View Full Version : We don't need school uniforms, we need uniform schools
09-14-1999, 06:44 PM
What's wrong with a little federal guidance and some national standards?
What direction should education be going anyway? I hope not school vouchers. It's not too communist an idea to keep the bare minimal standards we've managed so far. Or are we going to privatize schools and pay the vendors for efficient service?($/SAT score measurements, so drop those foreign languages).
09-14-1999, 08:29 PM
The problem as I see it with federal "guidance" is that nowhere in the Constitution does it say that we have a right to public education. I think that education should be left up to the local and state governments. Now having said that, I don't agree with the Kansas school board, nor do I think the federal government should turn a deaf ear to education. They can give money for educational purposes, but that should be the extent. There should be no mandatory state-sponsered curriculum, because the central government is too inefficeint. Hell, Texas curriculum (especially history) is often full or errors and omissions and they don't do anything to change it. Imagine what the federal government would be like in that situation. Now national standards I like. It would give the federal government (and state governments, for that matter) the best determination of where to put grants. If some school in the suburbs is doing especially well, then it does not deserve the same amount of money as an inner-city school with a poor educational system. The problem with the federal government getting involved in curriculum guidance is that I think of Animal Farm and the rules that all animals are to live by. It digresses to the point that the villain in the book replaces most of the laws with creations of his own, and is able to convince the other animals that it had always been that way. I think that it may start off well-intentioned, but federal guidance could very well turn around and bite us on the butt.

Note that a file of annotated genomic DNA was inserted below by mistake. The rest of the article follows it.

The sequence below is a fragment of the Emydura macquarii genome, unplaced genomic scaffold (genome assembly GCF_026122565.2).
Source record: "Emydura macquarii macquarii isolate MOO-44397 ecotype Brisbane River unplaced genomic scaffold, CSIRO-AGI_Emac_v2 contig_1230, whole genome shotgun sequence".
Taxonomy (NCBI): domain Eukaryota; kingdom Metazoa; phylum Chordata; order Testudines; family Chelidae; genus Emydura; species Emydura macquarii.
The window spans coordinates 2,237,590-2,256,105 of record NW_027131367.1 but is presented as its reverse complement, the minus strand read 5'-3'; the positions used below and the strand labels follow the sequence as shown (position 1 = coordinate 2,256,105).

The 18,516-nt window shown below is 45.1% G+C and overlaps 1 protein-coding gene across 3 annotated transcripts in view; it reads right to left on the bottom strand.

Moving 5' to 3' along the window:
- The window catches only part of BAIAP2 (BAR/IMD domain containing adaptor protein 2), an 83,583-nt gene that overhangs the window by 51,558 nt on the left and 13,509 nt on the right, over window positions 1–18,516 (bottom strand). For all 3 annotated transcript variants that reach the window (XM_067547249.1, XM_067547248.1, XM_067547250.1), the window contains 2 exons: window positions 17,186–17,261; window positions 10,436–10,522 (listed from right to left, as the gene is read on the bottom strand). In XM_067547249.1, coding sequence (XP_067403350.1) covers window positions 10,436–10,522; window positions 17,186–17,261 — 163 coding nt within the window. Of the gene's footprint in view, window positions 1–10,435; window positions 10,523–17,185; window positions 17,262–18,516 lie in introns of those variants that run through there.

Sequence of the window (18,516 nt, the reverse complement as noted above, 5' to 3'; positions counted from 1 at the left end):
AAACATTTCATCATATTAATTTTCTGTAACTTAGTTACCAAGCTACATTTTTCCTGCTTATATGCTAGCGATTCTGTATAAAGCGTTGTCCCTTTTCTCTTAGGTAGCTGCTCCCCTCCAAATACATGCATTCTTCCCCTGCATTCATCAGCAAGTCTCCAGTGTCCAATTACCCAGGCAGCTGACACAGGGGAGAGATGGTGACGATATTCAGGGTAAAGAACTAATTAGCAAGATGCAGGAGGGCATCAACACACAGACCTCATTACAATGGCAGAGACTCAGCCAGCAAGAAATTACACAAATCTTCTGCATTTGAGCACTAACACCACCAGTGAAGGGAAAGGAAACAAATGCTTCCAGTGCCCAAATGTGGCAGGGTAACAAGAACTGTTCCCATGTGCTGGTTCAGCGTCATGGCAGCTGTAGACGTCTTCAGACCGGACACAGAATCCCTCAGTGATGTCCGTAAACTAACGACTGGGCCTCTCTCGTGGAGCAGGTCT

"There are many sweeping generalizations that are always true" -Space Ghost
09-14-1999, 10:40 PM
The school standards are so uneven even in one state that it would be dificult to monitor. But we do have testing, and those schools doing poorly should get a lot of attention. In low income areas, motivation seems to be a big hurdle to overcome. The kids see no point in doing anyting that takes a big effort.Like lifting a pencil.
So they go and build magnet schools in inner cities...
09-15-1999, 12:20 AM
yeah; let's drop those foreign language courses! Why should our folks be the ones doing the translating!
That's sarcasm from me, graduate of the Defense Language Institute (studied Vietnamese back in 1983 & 1984).
Now if you're talking about dropping the bilingual education itself in schools, I'm with you there. But that's only because I think the current incarnation of bilingual education in the United States is a dismal failure.
09-15-1999, 02:28 PM
I personally think lowering the bar so all our kids are taught like the lowest common denominator isn't the answer.
The reason curriculums differ is because different peopl ehave different needs. How many of us were bored to death in school taking classes that were beneath our level?
I for one would have loved to be able to take higher level classes, but none were offered.
In the area of Washington I live in, students can enroll in any school of their choosing so long as they find their own way of getting there.
This causes the schools to hire better teachers, to draw the tax dollars. Some of these schools have started specializing in certain areas, and excel at math, or science or what not.
Why is it, that many americans feel that everything is to be handed to everyone and in equal amounts? What has lead us to believe that because someone gets one level of education everyone needs that level?
Don't let the loveless ones sell you a world wrapped in grey.
09-15-1999, 03:06 PM
Well, there should be at least an agreed upon minimum level. You have to admit the conditions at some schools and the quality of the students produced is pretty depressing. Now, I would be the first in line to stand with saying that a lot of this responsibility lies with the student, and that too many kids are willing to flush their futures down the toilet in order to party-hardy during the schoolin' years (that is another issue which must be addressed as well i.e. how to get kids to realize just how important the now is and how much of a bright future they could have). But I belief there are schools where even if a person wanted to learn, they probably couldn't. That is truly tragic and needs to be addressed.